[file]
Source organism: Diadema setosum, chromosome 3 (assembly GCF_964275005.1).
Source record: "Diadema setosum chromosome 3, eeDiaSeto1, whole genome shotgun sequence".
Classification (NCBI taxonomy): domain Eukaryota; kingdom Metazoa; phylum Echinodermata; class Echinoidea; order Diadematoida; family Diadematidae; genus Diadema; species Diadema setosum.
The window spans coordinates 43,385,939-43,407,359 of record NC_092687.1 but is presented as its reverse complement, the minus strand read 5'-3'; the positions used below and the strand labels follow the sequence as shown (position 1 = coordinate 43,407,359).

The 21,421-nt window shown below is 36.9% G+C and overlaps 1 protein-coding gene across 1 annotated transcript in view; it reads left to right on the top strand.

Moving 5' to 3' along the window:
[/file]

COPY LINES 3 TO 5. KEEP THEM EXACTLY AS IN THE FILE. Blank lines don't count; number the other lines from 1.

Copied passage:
Classification (NCBI taxonomy): domain Eukaryota; kingdom Metazoa; phylum Echinodermata; class Echinoidea; order Diadematoida; family Diadematidae; genus Diadema; species Diadema setosum.
The window spans coordinates 43,385,939-43,407,359 of record NC_092687.1 but is presented as its reverse complement, the minus strand read 5'-3'; the positions used below and the strand labels follow the sequence as shown (position 1 = coordinate 43,407,359).

The 21,421-nt window shown below is 36.9% G+C and overlaps 1 protein-coding gene across 1 annotated transcript in view; it reads left to right on the top strand.